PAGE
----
Netflix has blessed us with the leisure of switching from genre to genre with the click of a button. After a long hard day of work, we watch a mindless TV show. Maybe after learning about the meat industry in class, we look into watching a documentary on it. During a holiday party we might just watch the really odd hour-long film of a toasty-looking fire. Romantic Comedies, alike, serve their own special purpose. A hybrid between Romance and Comedy, the Romantic Comedy is not 50% Romance, and 50% Comedy, but rather 100% of its own special genre.
At our worst moments and our best, Romantic Comedies (colloquially known as the Rom-Com) can provide us with solace, hope, or an overdue crying session. There are, of course, critics that say they’re all the same but I challenge those critics to find the same feelings from watching Tom Hanks fall in love with the children he never had in Family Man and watching Colin Firth punch out Hugh Grant over a woman in Bridget Jones’s Diary. Romantic comedies are anything but identical. Throughout each film is a unique sequence of events, timeline, theme and character development plan that makes it truly one of a kind and enables us to reference them very specifically in conversation. Similar? Yes. Predictable? Sure, but that’s why we love them.
It isn’t just the montage of two beautiful people falling in love, or the breath-taking cityscapes of New York (where 99% of Rom-Coms are based), or the seemingly perfect accompanying music that makes us want to watch. It’s knowing what comes after the climax – after the big fight, after the realization, after the discovery – that makes us keep watching. Knowing there’s a happy ending is what makes the other parts so interesting.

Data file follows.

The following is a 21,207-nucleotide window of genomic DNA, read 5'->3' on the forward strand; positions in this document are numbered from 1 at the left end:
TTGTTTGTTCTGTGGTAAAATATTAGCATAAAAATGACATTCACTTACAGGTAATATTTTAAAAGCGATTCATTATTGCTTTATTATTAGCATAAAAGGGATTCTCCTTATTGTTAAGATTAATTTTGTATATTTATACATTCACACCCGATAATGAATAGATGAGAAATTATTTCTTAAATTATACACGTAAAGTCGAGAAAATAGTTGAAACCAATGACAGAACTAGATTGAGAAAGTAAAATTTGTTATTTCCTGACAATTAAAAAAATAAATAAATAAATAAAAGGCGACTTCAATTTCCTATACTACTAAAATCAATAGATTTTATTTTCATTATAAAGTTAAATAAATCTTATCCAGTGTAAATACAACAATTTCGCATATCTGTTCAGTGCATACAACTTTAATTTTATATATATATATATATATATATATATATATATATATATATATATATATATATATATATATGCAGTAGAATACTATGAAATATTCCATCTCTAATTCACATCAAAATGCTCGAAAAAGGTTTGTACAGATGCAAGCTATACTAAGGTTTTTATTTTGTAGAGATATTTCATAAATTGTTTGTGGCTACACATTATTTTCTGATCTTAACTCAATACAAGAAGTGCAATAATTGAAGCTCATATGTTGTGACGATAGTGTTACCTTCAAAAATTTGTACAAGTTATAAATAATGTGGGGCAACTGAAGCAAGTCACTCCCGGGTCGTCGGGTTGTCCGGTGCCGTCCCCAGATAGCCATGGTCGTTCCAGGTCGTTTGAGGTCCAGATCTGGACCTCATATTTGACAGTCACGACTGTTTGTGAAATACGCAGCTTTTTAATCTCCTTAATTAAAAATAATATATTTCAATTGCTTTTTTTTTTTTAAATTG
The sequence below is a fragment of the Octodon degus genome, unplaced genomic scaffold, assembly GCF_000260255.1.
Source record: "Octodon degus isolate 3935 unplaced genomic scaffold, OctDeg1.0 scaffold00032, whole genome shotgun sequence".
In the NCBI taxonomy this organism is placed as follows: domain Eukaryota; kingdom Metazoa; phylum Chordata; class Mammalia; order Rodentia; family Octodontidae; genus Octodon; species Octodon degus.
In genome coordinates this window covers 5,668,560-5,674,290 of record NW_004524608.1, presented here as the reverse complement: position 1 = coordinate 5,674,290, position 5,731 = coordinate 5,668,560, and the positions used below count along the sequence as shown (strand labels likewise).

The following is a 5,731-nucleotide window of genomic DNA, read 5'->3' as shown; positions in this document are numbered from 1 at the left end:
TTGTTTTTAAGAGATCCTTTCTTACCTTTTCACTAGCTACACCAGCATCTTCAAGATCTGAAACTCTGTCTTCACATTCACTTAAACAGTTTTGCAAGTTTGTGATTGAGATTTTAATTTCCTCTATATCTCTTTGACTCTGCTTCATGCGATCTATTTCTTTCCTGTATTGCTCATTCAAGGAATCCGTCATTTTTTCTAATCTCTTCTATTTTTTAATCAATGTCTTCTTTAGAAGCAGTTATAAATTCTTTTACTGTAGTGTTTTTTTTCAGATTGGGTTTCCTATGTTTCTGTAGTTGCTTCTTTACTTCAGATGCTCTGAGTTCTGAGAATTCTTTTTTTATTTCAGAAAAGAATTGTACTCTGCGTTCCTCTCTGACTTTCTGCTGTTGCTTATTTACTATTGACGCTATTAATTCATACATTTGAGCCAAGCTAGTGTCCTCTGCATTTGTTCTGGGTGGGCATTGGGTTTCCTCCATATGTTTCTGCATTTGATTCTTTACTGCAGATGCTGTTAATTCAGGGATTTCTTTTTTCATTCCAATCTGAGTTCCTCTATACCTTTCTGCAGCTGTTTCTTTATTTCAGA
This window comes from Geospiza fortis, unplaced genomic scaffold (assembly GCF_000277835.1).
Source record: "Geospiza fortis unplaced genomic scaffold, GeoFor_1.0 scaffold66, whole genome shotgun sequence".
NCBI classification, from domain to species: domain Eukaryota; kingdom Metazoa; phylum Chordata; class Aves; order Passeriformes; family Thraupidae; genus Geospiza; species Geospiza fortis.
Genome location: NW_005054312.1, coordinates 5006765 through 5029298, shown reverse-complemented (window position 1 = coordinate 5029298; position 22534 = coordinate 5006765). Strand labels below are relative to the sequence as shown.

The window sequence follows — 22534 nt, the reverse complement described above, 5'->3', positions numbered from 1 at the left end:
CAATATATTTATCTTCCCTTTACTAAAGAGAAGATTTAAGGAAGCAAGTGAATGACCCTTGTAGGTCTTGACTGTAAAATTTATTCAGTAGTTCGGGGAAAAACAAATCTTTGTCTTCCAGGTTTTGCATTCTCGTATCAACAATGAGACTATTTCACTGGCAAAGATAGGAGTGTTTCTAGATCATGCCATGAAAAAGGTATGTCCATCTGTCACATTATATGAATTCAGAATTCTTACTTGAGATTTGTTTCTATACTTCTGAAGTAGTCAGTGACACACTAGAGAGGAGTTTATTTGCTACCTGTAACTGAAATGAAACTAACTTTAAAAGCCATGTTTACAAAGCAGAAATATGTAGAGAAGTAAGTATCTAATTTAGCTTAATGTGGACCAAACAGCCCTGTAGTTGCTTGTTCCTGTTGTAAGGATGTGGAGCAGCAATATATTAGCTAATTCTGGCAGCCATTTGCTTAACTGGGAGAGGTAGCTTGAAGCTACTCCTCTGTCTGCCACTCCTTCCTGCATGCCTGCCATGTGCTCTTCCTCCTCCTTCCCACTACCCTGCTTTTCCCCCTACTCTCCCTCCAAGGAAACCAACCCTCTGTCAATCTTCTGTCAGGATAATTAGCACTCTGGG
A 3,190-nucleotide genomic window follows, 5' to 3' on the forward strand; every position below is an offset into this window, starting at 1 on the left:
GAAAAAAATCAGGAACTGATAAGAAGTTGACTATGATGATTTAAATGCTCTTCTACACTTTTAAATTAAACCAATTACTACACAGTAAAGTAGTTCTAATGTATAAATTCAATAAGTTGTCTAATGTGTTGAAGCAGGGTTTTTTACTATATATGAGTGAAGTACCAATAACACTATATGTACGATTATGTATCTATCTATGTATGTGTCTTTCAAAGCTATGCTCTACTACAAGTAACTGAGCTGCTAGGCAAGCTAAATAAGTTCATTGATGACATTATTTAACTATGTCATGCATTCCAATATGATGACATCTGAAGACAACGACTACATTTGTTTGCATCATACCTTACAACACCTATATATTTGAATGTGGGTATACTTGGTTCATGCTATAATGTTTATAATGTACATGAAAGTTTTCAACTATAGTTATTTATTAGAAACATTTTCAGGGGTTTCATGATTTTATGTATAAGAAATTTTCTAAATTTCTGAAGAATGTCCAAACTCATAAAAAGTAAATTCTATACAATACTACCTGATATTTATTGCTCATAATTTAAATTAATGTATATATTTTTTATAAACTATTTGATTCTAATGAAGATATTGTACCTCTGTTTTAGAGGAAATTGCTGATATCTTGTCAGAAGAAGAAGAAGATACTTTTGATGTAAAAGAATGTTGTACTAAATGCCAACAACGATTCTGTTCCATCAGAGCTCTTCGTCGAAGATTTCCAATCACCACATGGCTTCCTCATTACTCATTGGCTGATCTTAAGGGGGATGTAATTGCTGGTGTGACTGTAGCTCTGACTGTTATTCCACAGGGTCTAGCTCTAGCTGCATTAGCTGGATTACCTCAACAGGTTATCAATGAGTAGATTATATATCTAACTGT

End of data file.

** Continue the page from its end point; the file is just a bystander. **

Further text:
If we didn’t know, for sure, that Anti-Relationship John and bubbly Fall-Hard Jane were going to overcome the only thing separating them from a life of love and happiness, whether realistic or not, would we really keep watching? The answer is probably no. Especially if the reason we put on the movie in the first place is to get away from the sometimes heartbreaking parts of life – not to have our hearts broken all over again by fictional characters. Expecting the happy ending from the beginning is a tradition, but also very practical.
When life isn’t going its best for us – when we can’t see beyond tomorrow – romantic comedies give us a sense of control, especially if this is the third watch-through. If it’s your first, well, you still know how it will end. The adventure of getting to the happy ending is what’s exciting, and sometimes heartbreaking. It becomes a metaphor for our own lives, or for some a dream for their own lives. When it seems that we won’t get the happy ending we want, Rom-Coms affirm the fact that we’re only an hour through the movie of our lives and we still have a ways to go.